Posts by: Jessica Daniels

Way back in the fall, an email snaked along to me and I reached out to the writer, Ammar Karimjee, a 2017 MIB graduate, to ask if I could publish it in the blog.  He agreed right away, so the delay in sharing it is all on me.  And yet with students entering in September 2018 still considering what this all means for them, and with the Class of 2018 searching for their own post-Fletcher jobs, I think Ammar’s post is instructive.  Note that the original recipients were staff and faculty associated with the MIB program and the Office of Career Services.  And, again, when Ammar refers to “a month ago,” he was reflecting on summer 2017, but I have confirmed with him that his work situation hasn’t changed.

About a month ago, I moved to Tanzania to begin work with One Acre Fund Tanzania (OAF) as an “Impact Ventures Associate.”  As many of you may know, OAF’s core model provides a range of products: better seeds and fertilizer, along with training — all provided as part of a reasonably sized loan to farmers across East Africa.  On average, farmers who work with One Acre Fund have yields that are 50-100% higher than similar farmers who do not.  In Tanzania, OAF works with about 30,000 farmers.

While the model has significant impact for farmers, growth is relatively slow because the work is very hands-on.  Each new community we enter has to understand the product, be trained, and see results only after a full growing season (or one full year).  To tackle that problem, my team is trying to understand other ways of approaching and impacting farmers that may be faster to scale than the model OAF uses traditionally.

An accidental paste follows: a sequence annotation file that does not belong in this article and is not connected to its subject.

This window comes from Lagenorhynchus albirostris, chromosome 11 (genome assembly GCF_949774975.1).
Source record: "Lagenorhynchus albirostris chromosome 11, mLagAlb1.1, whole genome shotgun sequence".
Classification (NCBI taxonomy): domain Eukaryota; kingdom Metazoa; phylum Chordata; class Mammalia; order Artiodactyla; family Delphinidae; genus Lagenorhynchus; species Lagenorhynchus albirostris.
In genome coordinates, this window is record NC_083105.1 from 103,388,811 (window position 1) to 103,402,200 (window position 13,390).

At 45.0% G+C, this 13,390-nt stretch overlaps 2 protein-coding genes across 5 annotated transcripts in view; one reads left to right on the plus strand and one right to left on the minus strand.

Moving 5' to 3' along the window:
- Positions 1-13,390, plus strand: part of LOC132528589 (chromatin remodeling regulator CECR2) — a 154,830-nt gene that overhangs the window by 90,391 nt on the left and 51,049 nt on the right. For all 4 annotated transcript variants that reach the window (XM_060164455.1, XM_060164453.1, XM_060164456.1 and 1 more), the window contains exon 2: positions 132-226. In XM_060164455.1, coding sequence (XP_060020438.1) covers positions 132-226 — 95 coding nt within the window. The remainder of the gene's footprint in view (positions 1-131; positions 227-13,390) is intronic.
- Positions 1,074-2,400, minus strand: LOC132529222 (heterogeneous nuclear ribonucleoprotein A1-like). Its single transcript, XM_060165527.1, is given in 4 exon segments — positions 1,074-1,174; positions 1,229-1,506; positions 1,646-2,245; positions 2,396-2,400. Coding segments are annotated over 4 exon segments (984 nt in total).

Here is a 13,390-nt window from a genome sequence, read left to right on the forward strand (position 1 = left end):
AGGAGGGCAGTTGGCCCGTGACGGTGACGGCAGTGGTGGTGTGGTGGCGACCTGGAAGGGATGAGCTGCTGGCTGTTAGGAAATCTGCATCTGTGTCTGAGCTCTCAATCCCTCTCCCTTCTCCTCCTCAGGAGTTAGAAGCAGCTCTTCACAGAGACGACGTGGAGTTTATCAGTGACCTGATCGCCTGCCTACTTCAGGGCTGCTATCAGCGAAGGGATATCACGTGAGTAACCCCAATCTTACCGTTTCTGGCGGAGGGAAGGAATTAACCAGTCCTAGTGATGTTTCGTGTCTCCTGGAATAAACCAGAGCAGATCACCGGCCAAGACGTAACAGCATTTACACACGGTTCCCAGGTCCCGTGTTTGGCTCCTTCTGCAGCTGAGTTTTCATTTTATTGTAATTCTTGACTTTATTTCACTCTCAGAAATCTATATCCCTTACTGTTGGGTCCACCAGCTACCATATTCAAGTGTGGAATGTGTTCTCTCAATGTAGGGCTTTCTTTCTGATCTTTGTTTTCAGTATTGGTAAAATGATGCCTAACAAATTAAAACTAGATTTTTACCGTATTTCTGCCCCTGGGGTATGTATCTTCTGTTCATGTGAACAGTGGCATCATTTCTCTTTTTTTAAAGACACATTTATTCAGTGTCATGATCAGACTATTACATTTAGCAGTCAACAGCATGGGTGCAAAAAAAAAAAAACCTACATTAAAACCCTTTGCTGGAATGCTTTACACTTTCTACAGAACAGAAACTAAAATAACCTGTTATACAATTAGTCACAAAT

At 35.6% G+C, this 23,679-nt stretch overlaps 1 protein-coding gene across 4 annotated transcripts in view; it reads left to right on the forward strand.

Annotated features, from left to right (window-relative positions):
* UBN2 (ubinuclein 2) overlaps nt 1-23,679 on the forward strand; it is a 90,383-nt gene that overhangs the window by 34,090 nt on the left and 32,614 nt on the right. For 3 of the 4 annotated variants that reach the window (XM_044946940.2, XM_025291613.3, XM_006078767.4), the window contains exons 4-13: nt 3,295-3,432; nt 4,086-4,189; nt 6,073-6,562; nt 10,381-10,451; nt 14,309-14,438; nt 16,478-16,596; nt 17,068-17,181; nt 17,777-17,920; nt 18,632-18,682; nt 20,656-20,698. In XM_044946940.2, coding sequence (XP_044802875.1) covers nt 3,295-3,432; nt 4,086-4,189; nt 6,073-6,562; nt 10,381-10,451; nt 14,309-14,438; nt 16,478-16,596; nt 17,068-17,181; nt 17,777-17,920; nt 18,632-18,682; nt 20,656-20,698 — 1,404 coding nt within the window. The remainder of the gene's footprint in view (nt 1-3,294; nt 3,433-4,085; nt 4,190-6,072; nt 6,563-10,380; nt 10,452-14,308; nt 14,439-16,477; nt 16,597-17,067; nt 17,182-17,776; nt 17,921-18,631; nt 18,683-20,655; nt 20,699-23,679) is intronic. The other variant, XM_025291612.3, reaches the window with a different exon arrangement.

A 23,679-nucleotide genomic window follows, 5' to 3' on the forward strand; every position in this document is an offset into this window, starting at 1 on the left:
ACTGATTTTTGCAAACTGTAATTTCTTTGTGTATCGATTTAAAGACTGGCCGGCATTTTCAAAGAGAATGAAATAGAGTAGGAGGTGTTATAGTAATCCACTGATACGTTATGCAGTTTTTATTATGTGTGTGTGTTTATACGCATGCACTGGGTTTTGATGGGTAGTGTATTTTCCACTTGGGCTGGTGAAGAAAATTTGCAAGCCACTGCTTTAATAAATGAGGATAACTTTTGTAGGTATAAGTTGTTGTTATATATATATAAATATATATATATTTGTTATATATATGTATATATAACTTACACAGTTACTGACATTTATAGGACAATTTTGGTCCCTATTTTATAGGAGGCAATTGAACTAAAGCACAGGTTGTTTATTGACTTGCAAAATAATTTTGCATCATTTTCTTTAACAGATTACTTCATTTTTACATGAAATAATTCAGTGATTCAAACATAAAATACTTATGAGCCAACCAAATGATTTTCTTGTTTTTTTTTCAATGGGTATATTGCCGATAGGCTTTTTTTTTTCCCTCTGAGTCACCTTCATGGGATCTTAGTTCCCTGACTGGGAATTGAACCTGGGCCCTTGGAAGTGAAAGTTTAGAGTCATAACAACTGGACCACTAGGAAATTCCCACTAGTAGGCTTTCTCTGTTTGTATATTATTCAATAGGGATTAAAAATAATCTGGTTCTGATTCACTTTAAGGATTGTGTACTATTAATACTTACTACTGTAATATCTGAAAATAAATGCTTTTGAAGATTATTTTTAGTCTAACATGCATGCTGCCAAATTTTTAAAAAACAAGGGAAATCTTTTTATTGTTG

My team is running a trial where we sell very small solar panels that provide off-grid electricity to farmers in the region.  Farmers see the result immediately, and over time, save significant money that they were previously using for other fuel sources.  More importantly, the product is much easier to roll out and does not require significant training.  The hope is that once we have achieved initial impact through this solar product, we can then use the relationships we have with farmers to offer them other products in the agricultural space — such as seed, fertilizer, etc.  We think that this may be a faster way (as compared to the core model) to create a bigger impact for a large group of farmers.

My specific role has two components: managing operations and managing impact.  I’ll be heading up all the logistics around our input distribution (warehouse management, quality control, distribution) for our 5000 farmers spread out over 50 villages.  Our two products at this stage are the solar systems as well as tree seedlings.  At the same time, I’ll be running a survey of about 900 treatment and control farmers observing the impact of both our products.  I’m currently managing a team of six people with two direct reports.  By April, those numbers will have grown to a team of around 20 and three direct reports.  I could not have imagined having this much responsibility — especially in terms of direct people management — just out of graduate school, but I am so excited and am already learning so much.  The best part is that my role will involve both impact evaluation and business planning/financial modeling, putting together both of my fields of study at Fletcher.